The finding of reduced functional performance of the patients five months after amputation confirms the conclusions reported in the literature, as do most of the other data. The findings of a lower functional outcome of the diabetics and more diversity in functional outcome in the different fields of the ICIDH of the diabetic versus the non-diabetic amputees could possibly be explained by the multi-organ effects of diabetes mellitus or by an age effect. It is necessary to study a larger sample of patients to be able to find a significant difference due to the presence of diabetes mellitus in regard to functional outcome. In this sample most of the reamputations took place in the patients with diabetes mellitus. So far, no other investigators have found a correlation between diabetes mellitus and functional outcome. The relation between age and functional outcome for this sample, shown in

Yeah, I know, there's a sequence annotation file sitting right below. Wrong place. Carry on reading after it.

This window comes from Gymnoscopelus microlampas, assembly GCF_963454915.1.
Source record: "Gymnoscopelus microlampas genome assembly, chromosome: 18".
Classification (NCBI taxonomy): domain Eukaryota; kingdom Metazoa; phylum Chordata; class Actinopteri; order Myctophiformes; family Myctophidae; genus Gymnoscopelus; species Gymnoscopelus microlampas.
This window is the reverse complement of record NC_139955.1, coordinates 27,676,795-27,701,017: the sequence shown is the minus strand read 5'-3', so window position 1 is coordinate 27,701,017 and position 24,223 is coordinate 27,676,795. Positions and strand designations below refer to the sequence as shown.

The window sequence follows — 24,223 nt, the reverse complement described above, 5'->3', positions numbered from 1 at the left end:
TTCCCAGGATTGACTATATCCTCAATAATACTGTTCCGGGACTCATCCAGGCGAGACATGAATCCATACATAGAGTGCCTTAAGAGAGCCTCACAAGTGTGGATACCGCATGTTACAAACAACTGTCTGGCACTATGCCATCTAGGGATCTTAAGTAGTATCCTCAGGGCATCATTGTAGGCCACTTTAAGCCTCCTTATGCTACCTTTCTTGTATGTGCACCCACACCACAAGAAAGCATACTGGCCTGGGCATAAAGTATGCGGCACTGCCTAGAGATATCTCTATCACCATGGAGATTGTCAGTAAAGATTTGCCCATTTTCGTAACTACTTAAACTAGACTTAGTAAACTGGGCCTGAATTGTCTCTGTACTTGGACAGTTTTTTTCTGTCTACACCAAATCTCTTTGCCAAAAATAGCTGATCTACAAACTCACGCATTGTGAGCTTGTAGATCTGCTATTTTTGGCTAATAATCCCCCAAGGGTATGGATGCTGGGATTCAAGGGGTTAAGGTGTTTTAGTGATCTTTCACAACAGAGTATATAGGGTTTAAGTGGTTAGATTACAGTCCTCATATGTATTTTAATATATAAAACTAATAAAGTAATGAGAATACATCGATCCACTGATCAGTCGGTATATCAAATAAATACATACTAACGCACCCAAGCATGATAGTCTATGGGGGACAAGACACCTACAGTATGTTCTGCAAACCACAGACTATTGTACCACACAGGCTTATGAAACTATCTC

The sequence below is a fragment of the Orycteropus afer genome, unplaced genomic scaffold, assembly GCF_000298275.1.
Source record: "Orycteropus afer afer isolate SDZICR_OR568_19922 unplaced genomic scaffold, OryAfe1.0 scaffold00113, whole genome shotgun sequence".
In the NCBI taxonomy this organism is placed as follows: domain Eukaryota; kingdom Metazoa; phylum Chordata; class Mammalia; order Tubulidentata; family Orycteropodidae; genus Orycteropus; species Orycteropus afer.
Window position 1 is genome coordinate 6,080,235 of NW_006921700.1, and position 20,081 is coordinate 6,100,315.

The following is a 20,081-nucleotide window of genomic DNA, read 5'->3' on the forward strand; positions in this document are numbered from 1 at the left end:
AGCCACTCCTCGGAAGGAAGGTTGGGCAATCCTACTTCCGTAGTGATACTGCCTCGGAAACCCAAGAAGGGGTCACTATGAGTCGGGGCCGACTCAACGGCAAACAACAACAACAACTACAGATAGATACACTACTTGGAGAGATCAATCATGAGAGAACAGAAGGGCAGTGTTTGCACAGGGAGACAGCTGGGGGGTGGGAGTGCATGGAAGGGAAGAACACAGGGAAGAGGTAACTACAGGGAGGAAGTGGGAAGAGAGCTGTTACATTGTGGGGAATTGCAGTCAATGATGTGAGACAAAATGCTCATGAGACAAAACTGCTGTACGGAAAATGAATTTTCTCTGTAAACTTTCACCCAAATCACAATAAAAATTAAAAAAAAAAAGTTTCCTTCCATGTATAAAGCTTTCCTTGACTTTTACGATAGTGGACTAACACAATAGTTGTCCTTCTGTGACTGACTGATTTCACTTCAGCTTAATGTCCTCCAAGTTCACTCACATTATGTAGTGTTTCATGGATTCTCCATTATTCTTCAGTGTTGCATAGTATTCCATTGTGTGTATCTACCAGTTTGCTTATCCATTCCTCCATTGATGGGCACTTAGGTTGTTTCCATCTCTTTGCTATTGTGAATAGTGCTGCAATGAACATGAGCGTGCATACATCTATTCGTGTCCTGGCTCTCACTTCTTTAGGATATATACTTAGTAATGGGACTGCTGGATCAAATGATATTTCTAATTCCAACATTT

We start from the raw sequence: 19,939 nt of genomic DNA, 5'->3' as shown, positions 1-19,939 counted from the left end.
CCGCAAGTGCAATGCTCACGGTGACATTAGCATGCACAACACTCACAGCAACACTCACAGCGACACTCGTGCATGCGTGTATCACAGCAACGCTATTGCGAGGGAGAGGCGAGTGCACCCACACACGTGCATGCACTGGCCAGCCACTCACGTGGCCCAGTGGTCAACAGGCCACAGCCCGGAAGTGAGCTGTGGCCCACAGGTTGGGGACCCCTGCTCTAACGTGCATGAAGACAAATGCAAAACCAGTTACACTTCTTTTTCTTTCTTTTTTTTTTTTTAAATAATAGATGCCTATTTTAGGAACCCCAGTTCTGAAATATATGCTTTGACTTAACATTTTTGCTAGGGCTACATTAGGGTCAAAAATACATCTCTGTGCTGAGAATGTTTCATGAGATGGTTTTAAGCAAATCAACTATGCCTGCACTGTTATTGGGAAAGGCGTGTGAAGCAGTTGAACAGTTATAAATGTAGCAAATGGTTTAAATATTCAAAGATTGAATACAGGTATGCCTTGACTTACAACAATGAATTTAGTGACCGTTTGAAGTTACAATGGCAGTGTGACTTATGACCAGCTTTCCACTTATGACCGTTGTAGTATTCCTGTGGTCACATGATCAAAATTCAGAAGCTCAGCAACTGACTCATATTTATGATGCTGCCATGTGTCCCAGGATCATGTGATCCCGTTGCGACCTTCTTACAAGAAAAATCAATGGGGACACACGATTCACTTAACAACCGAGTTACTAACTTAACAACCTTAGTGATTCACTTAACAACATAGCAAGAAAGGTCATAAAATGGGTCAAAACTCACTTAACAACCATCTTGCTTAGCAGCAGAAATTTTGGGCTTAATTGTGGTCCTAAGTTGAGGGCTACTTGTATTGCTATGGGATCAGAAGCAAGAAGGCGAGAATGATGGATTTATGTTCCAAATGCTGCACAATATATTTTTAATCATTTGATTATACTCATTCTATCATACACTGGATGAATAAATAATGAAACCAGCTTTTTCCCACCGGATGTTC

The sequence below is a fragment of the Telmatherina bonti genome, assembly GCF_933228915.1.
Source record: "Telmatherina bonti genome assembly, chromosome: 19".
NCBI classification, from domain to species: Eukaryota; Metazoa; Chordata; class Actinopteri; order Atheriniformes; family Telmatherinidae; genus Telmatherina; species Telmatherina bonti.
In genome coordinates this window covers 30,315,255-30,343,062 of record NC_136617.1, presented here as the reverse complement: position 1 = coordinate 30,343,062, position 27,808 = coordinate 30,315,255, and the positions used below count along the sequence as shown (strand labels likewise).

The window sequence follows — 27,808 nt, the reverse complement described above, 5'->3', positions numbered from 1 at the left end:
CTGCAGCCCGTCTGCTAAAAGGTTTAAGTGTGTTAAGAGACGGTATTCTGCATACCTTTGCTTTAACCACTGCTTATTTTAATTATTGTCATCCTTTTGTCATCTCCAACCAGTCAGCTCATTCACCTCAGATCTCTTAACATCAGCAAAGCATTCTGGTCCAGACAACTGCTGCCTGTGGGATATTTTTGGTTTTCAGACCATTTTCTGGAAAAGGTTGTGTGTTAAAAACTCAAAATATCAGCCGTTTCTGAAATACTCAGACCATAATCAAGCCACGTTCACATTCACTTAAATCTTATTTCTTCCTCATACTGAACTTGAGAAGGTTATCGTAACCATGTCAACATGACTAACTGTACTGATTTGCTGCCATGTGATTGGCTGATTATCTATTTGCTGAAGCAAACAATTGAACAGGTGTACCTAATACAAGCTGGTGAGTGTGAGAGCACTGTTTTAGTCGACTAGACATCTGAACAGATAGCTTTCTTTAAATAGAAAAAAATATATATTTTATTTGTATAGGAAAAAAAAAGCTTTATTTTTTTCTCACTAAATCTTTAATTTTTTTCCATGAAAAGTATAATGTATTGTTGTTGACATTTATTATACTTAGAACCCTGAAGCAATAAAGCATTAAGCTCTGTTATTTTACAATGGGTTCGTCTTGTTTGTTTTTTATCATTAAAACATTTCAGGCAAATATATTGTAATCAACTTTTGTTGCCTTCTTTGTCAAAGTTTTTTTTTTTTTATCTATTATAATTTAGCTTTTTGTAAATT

, shows a zero graduated slope till the age of 65 years and an increasing slope afterwards. A larger sample of patients is necessary to map out this relationship. Though it is still not clear whether age itself is a significant factor or whether increasing morbidity, diminished physical condition and maybe diminished motivation with age influence functional outcome. Nothing can be said about the correlation between amputation level and functional abilities in this study because of the unhomogeneity of the population.
The authors would like to thank Dudley S. Childress and Joseph Given, from the Northwestern University in Chicago, Illinois for their valuable contribution to this manuscript.